Harold Alfred Manhood

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Harold Alfred Manhood (born 6 May 1904 Leyton, Essex - died January 1991 Haywards Heath district, West Sussex)[1] was a British author, particularly of short stories who for much of his life lived in a converted railway carriage in the Sussex countryside growing his own food and brewing his own cider.[2] Harold Manhood was born in 1904 to Henry Alfred Manhood (born 1872 Bromley-by-Bow, London a railway worker and house carpenter)[3] and his mother Alice Norris (born c.1878 Bromley-by-Bow, London).[4]. Many of Manhood's stories had a rural setting, and would often touch upon the weird and supernatural. His short story collections, which include Nightseed and other Tales (1928), Apples by Night[5] (1932) and Fierce and Gentle (1935) are widely considered to be classics.[who?] His novel Gay Agony was published in 1930. Manhood contributed 97 tales to the Evening News between 1934 and 1964. Other short stories appeared in Argosy, Lilliput, The Star and John O'London's Weekly.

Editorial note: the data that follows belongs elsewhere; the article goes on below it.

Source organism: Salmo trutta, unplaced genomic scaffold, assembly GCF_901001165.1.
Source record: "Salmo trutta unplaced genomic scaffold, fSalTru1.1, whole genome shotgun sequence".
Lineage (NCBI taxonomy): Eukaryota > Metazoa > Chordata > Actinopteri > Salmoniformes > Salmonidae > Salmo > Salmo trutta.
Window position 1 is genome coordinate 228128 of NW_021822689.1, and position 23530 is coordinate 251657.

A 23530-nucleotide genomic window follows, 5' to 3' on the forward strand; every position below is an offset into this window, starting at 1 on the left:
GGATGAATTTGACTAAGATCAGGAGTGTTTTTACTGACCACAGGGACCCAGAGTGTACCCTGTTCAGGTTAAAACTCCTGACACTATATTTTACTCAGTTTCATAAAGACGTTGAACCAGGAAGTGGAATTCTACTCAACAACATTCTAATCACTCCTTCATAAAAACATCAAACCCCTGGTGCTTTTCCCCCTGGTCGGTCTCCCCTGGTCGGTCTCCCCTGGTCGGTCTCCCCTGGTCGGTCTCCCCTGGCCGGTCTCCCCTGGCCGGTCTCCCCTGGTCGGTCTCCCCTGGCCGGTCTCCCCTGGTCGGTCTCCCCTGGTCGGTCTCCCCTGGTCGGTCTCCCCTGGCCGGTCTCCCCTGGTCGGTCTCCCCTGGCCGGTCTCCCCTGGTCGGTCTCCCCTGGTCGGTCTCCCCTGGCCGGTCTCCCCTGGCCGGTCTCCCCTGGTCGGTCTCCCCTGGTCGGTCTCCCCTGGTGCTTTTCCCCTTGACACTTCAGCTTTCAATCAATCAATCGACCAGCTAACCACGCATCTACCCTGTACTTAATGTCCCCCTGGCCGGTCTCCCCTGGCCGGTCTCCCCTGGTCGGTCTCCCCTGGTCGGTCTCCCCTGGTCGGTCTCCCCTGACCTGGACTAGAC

References[edit]

  1. ^ UK Civil Death Registration
  2. ^ Valentine, Mark. "H. A. Manhood". Sundial Press. Retrieved 21 April 2017. 
  3. ^ 1901 and 1911 UK Census
  4. ^ 1901 and 1911 UK Census
  5. ^ Manhood, Harold A. (1932). Apples by Night. Jonathan Cape.